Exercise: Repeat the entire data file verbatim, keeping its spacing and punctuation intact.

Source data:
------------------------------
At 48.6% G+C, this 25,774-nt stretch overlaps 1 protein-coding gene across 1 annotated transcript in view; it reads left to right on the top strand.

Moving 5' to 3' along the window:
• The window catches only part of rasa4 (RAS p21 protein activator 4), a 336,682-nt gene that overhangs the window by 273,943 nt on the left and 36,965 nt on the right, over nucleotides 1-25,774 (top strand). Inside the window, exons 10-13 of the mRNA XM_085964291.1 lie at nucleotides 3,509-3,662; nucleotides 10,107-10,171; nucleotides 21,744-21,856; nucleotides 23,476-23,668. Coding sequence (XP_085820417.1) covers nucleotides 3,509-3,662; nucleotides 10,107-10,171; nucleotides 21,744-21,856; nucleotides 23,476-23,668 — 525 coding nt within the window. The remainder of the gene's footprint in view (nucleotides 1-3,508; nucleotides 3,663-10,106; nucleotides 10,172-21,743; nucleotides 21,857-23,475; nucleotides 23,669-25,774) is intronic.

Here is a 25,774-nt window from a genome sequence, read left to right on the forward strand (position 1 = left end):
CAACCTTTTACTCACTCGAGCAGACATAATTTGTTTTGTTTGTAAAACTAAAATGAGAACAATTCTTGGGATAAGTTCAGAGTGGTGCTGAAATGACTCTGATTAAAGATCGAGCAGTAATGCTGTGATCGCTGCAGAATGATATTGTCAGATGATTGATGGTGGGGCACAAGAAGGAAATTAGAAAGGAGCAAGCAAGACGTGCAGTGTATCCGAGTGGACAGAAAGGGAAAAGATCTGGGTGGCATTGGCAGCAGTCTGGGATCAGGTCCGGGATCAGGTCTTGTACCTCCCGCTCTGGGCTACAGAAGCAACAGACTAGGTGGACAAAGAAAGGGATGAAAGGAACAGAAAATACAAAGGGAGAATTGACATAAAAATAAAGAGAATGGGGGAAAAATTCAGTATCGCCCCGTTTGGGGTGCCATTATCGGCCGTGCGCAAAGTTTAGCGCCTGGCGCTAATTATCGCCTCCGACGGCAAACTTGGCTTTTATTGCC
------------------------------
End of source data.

At 48.6% G+C, this 25,774-nt stretch overlaps 1 protein-coding gene across 1 annotated transcript in view; it reads left to right on the top strand.

Moving 5' to 3' along the window:
• The window catches only part of rasa4 (RAS p21 protein activator 4), a 336,682-nt gene that overhangs the window by 273,943 nt on the left and 36,965 nt on the right, over nucleotides 1-25,774 (top strand). Inside the window, exons 10-13 of the mRNA XM_085964291.1 lie at nucleotides 3,509-3,662; nucleotides 10,107-10,171; nucleotides 21,744-21,856; nucleotides 23,476-23,668. Coding sequence (XP_085820417.1) covers nucleotides 3,509-3,662; nucleotides 10,107-10,171; nucleotides 21,744-21,856; nucleotides 23,476-23,668 — 525 coding nt within the window. The remainder of the gene's footprint in view (nucleotides 1-3,508; nucleotides 3,663-10,106; nucleotides 10,172-21,743; nucleotides 21,857-23,475; nucleotides 23,669-25,774) is intronic.

Here is a 25,774-nt window from a genome sequence, read left to right on the forward strand (position 1 = left end):
CAACCTTTTACTCACTCGAGCAGACATAATTTGTTTTGTTTGTAAAACTAAAATGAGAACAATTCTTGGGATAAGTTCAGAGTGGTGCTGAAATGACTCTGATTAAAGATCGAGCAGTAATGCTGTGATCGCTGCAGAATGATATTGTCAGATGATTGATGGTGGGGCACAAGAAGGAAATTAGAAAGGAGCAAGCAAGACGTGCAGTGTATCCGAGTGGACAGAAAGGGAAAAGATCTGGGTGGCATTGGCAGCAGTCTGGGATCAGGTCCGGGATCAGGTCTTGTACCTCCCGCTCTGGGCTACAGAAGCAACAGACTAGGTGGACAAAGAAAGGGATGAAAGGAACAGAAAATACAAAGGGAGAATTGACATAAAAATAAAGAGAATGGGGGAAAAATTCAGTATCGCCCCGTTTGGGGTGCCATTATCGGCCGTGCGCAAAGTTTAGCGCCTGGCGCTAATTATCGCCTCCGACGGCAAACTTGGCTTTTATTGCC